Are small literary presses the future of publishing?

Last week Random House and Penguin merged to create what they're calling "the world’s first truly global trade book publishing company” - Penguin Random House.

Boris Kachka writes in the New York Times that, by trimming the number of book publishers, such consolidations threaten the diversity of literature, which has dire consequences for both writers and readers.

Among the imprints that survive, the tendency is to homogenize and focus on a few general fields like ambitious nonfiction, accessible literary fiction or thrillers. “Legacy” publishing does best in the first category: it commands the advances needed for research, the editing talent to shape the writing and the marketing muscle to distribute those doorstop biographies on Father’s Day...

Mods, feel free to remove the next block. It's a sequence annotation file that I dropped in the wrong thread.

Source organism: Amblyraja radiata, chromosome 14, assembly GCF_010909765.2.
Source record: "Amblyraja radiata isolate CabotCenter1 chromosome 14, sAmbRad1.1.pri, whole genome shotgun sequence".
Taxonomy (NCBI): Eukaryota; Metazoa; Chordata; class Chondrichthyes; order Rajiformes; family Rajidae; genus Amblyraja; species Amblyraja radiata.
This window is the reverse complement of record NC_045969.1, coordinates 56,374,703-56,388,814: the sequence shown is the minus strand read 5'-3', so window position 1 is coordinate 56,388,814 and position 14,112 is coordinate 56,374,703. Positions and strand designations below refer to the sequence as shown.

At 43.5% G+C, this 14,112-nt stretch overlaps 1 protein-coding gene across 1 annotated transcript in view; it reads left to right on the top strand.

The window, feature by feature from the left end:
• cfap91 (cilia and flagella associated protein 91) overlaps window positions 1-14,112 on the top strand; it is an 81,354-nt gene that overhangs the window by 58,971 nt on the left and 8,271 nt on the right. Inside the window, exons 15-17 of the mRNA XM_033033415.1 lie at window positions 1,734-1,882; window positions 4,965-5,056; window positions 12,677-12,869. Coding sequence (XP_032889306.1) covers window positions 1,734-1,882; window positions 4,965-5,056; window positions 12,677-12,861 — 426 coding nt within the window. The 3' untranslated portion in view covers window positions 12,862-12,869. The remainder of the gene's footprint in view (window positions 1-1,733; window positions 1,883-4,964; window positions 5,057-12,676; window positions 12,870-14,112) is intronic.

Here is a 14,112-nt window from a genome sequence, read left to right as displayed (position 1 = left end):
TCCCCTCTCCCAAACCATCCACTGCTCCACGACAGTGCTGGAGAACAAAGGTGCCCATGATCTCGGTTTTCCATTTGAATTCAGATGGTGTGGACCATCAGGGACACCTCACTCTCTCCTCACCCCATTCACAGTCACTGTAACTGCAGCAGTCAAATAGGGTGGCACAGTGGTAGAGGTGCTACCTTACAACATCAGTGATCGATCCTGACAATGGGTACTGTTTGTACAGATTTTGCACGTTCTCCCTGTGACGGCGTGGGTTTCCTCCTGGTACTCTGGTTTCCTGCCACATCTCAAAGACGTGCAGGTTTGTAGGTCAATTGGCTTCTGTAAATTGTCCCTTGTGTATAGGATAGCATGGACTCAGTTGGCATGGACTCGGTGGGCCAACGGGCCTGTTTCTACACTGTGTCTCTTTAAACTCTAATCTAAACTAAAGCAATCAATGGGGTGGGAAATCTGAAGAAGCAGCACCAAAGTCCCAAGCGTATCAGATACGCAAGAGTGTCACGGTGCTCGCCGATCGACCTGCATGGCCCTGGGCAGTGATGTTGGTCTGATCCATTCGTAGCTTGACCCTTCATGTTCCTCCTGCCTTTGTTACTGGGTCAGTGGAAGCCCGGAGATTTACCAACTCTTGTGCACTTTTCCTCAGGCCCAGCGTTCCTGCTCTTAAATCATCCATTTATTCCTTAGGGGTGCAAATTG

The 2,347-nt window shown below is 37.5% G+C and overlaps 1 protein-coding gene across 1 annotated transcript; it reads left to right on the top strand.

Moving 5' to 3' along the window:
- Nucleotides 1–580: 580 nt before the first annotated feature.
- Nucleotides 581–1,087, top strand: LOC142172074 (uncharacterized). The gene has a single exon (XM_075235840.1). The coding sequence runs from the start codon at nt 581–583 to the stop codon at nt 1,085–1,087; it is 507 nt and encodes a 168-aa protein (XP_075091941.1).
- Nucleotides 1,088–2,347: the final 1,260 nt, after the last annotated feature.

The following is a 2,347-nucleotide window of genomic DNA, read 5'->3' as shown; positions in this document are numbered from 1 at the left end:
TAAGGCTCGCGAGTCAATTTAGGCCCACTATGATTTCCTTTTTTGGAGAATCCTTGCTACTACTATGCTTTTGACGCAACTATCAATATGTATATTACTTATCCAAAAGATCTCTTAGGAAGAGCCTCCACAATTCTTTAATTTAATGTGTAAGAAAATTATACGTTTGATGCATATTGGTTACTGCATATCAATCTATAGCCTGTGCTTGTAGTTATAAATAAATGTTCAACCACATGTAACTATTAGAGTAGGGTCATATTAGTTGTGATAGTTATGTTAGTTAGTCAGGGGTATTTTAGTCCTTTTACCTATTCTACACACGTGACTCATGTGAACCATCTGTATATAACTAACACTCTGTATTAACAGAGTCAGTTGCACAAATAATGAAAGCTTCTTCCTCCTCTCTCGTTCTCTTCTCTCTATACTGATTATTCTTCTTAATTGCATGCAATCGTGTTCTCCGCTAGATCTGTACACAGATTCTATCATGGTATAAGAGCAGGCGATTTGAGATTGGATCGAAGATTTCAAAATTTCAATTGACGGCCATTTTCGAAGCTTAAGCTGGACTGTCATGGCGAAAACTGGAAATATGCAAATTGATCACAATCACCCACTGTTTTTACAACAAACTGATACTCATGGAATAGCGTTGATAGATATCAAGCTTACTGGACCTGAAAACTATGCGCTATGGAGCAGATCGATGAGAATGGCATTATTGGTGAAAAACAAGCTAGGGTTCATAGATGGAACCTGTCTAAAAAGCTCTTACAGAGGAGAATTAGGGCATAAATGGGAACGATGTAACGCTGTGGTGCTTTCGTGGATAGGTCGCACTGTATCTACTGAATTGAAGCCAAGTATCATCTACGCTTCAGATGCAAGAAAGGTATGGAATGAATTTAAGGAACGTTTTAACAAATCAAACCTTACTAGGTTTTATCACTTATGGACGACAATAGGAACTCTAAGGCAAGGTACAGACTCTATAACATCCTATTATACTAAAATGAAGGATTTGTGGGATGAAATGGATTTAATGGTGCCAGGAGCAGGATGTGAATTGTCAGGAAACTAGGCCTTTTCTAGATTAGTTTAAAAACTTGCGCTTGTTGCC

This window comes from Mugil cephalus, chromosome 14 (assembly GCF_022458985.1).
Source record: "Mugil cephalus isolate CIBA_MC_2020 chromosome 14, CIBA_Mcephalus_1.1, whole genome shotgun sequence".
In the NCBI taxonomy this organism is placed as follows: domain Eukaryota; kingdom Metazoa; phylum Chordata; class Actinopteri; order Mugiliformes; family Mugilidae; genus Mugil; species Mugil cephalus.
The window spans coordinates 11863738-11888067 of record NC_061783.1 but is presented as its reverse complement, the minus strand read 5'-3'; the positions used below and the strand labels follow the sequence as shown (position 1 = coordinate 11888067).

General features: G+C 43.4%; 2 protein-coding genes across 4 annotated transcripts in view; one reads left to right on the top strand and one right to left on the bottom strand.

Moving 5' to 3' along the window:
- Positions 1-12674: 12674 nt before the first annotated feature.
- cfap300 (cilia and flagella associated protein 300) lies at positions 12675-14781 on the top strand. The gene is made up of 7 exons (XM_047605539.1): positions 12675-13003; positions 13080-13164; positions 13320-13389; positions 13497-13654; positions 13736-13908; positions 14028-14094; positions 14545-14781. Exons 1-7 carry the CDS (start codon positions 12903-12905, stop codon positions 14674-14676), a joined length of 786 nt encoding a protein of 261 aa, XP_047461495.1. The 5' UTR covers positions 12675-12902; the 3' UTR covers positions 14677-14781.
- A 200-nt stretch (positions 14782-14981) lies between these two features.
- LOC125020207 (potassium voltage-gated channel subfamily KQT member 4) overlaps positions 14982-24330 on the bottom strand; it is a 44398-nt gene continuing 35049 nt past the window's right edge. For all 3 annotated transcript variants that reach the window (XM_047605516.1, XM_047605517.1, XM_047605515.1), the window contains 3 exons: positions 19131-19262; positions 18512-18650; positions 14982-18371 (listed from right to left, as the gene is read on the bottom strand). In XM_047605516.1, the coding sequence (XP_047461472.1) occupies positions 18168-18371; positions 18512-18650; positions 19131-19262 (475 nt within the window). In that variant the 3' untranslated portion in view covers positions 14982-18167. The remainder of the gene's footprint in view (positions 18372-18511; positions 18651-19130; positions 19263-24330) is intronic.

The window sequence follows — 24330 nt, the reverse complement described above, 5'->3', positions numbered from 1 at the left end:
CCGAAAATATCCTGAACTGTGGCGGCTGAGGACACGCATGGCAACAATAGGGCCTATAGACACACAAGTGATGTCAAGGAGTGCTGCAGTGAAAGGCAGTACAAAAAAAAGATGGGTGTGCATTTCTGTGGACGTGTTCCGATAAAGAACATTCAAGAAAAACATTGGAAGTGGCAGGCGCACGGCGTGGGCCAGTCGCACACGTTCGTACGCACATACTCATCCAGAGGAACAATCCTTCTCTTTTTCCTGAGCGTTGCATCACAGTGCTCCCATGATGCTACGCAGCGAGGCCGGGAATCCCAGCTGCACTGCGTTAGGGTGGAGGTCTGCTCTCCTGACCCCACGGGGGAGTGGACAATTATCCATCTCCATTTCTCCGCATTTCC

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As for literary fiction, more and more of the interesting and strange variety — the labors of love on which famous editors like Robert Giroux, Maxwell Perkins and Barney Rosset once placed their bets — may migrate to smaller presses. Graywolf, Milkweed and McSweeney’s (none of them in New York) may not have the resources of their spiritual predecessors, but they have what new owners often lack: personality, mission and focus.

So many books are published — almost certainly, more than ever — that predicting a blanket decline in quality would be ridiculous. But whether literary culture is best served by the ceaseless centralization of publishing is a question worth asking.

It's nice to see that two of the publishers Kachka holds up as examples of quality publishers -- Graywolf and Milkweed -- are based here in the Twin Cities.

You can read Kachka's full op-ed here.